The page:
We have been a part of this area our whole lives, but only recently have we set down true roots. In the short amount of time that we’ve been experimenting with this concept, we have encountered people who just simply knock us over with inspiration.

Organizations like FLOW, with a mission dear to everyone's heart, have spun into our radar in such a way that actually makes us think we may be right about something.

"For love of water"...that’s certainly a large piece of our something, if not the largest. It’s been an honor to work with FLOW, and we hope to do some more “just amazing” things together in the future.

We’ll leave you with a shameless promotion. Shameless, not because of the tactless segue, but simply because we are so psyched to do this, that we are shame free in promoting the %#&@ out of it.

In association with FLOW, our nonprofit partner, The Boardman Review is bringing The International Ocean Film Tour to City Opera House in Traverse City on December 6th, 2017.

The International Ocean Film Tour is 120 minutes packed with the most inspiring stories from the seven seas and the best water sports action of the year.

For details on the event, please see this Facebook event page.

If you’d like to read FLOW’s wonderful story written by Dave Dempsey, and see the documentary we produced together, subscribe to The Boardman Review digital for FREE, and please pick up a print copy to get the full visual array of the Northern Michigan vibe.

We really think it’s something…

 

Cheers,

Chris & Nick Loud
The Boardman Review


 

Where Did the Water Go?

Jim Maturen of Reed City is a lifelong conservationist who looked personally into the
concern that Nestle’s water withdrawals are affecting critical and sensitive trout streams.
He did it the old-fashioned way – he went out in the streams. We asked him for his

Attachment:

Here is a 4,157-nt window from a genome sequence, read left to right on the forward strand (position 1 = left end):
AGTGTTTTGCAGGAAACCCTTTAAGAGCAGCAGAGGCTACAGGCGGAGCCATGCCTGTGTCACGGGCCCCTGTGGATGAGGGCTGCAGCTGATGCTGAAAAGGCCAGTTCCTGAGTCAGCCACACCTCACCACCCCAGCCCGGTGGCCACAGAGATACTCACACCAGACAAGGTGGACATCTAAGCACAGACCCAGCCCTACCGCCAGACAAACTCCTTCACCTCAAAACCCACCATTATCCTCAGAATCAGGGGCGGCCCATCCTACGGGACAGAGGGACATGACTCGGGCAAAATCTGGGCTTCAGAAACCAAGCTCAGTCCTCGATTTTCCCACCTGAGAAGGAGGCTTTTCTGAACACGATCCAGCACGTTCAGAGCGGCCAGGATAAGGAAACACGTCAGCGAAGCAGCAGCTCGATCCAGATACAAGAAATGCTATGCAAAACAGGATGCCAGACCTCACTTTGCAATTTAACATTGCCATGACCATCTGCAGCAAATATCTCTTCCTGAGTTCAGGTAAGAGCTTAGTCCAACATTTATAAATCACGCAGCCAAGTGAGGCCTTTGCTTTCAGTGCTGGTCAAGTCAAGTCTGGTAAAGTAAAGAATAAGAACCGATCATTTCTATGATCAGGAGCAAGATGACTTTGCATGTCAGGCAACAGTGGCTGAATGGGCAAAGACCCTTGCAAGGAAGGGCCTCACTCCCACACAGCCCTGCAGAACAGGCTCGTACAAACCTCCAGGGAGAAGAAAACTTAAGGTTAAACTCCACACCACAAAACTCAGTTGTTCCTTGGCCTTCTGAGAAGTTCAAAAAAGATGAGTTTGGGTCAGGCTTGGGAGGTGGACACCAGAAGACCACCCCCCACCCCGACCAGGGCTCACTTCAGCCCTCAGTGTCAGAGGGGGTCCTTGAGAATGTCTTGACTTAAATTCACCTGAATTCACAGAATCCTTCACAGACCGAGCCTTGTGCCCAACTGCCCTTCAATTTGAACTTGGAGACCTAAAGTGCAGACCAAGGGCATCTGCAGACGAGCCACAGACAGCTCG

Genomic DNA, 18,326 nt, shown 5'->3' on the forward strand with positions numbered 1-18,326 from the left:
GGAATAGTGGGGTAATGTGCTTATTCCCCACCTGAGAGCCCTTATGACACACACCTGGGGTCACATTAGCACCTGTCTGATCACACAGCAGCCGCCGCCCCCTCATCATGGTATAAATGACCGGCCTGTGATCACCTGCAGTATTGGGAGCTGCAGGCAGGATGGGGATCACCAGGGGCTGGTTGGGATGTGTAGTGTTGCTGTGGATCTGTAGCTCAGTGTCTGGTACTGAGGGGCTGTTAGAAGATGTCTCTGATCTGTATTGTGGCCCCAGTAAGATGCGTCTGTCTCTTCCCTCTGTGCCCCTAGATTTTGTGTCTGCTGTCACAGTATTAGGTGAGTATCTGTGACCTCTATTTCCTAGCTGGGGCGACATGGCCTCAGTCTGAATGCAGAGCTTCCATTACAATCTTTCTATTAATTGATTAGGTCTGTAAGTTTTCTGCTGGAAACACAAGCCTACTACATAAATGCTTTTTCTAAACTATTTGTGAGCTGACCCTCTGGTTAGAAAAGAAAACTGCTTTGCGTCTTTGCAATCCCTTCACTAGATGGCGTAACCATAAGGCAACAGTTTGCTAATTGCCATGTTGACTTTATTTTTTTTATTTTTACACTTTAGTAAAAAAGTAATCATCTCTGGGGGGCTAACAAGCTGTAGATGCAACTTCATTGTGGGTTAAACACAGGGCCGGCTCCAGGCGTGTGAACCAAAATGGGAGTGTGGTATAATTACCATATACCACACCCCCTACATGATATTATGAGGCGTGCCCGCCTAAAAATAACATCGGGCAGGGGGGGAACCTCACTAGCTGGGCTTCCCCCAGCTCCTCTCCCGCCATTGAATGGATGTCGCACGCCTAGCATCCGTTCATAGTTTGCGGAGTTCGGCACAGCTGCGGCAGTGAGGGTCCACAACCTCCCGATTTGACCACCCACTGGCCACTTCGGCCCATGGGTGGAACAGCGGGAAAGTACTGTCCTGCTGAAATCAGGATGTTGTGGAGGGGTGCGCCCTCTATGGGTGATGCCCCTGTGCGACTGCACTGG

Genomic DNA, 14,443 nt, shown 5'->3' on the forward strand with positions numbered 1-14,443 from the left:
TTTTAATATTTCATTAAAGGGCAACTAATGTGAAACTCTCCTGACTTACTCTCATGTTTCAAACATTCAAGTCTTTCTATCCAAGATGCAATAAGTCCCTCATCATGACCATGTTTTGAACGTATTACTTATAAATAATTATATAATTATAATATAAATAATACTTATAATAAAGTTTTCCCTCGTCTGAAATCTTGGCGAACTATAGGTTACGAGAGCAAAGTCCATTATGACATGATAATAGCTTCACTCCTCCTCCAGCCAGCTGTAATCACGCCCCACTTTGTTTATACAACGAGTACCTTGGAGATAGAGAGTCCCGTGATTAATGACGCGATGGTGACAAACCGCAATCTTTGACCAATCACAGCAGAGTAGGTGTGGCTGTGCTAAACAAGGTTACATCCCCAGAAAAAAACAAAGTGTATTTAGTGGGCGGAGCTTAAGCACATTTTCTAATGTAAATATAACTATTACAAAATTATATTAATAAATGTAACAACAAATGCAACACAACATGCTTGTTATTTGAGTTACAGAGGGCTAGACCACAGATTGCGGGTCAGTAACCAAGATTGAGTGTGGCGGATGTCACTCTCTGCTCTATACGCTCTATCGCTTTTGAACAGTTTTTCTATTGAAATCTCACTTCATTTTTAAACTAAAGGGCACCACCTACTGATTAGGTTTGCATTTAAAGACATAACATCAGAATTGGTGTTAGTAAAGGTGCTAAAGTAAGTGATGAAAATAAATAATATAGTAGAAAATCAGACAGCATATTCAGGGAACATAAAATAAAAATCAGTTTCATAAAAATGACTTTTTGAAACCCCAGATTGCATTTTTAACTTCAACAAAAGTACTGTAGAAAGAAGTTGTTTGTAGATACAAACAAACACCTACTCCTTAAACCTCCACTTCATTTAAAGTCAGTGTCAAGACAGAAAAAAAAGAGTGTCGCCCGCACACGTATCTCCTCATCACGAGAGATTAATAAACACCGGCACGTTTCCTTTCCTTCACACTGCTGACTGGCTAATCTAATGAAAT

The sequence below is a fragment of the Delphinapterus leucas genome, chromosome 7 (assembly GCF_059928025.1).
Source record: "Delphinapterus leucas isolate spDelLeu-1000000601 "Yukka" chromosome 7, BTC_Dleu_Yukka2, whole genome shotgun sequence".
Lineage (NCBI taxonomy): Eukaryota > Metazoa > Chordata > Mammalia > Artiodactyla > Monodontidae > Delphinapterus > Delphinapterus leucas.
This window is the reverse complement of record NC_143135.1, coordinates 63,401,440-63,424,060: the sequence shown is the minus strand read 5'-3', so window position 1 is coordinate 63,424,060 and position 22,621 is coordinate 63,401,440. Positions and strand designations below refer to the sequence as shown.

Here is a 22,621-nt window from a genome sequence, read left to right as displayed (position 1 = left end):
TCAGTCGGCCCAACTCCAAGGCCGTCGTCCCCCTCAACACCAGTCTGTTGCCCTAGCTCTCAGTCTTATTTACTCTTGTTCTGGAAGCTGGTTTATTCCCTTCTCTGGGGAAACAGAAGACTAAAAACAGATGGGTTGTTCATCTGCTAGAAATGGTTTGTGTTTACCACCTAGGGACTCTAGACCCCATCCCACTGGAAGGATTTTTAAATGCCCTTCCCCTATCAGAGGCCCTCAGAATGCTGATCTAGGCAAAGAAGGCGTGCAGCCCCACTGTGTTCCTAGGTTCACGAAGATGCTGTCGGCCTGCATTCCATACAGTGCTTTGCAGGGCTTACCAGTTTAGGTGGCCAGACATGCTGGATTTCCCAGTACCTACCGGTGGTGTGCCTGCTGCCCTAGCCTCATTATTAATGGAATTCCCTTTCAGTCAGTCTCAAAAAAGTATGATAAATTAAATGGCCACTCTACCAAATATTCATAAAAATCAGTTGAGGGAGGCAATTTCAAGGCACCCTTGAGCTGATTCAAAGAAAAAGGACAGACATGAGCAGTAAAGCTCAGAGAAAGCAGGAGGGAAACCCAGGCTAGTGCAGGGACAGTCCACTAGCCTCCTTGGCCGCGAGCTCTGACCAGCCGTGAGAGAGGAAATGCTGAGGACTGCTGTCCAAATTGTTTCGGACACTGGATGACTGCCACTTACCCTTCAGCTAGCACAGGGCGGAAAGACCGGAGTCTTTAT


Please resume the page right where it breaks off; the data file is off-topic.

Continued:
observations.


The controversy over Nestlé’s extraction of water in Osceola County has been fought in meeting rooms and offices. Is that why you went out in the field?

Yes. As a trout fisherman for 60 years and in law enforcement for 31 years, I decided to discover the facts.

Two trout streams begin from the spring that Nestlé has tapped for its water pumping. One is Chippewa Creek and the other is Twin Creek. It came to my attention that landowners on Chippewa Creek had dated photographs of a full flowing creek and then another of low water and mud flats after Nestlé began its operation. On July 17, John McLane and I began our research in the field. John is a registered surveyor who knows the area very well.

 

What did you find?

What I expected to find were full, fast running streams. What I found were still-flowing but extremely shallow streams. We were there to determine if there is sufficient temperature to support trout. As we worked downstream from the headwaters temperatures in the two streams varied from a low of 56° to a high of 65°, which is sufficient to retain trout.

 

What did you use as a baseline?

The fisheries division of the Michigan DNR conducted a research study on whirling disease in trout in both streams in July 2000. They started on Chippewa Creek 300 feet downstream from 90th Ave. in Osceola Township and went back to the culvert using shocking equipment to gather trout specimens. On July 31, John and I began stopping at sites in the DNR study to see if we could water depth sufficient to support trout. Our first stop was at Chippewa Creek at 90th Avenue, where the DNR study was conducted in 2000.

As I walked downstream from the culvert, the water was ankle deep. There was a lot of woody material in the creek, but no holes were found and no trout found. This is the exact spot where the DNR in 2000 found an abundant amount of trout, but no longer. Trout cannot survive in such shallow water.

 

That’s a big change.

Next stop was on Twin Creek at South Oak Street in Evart. This is the same area where the DNR collected 20 trout. We had difficulty accessing the same location but checked the cover just downstream. There were only about eight inches of water downstream.

Everywhere we checked, water was low. But we found Nestlé’s monitoring pipe and an additional measuring device downstream from several culverts – typically the deepest part of a stream. Was Nestle trying to distort the situation in the creeks, making the maximum depth appear to be average?

 

What’s your overall conclusion?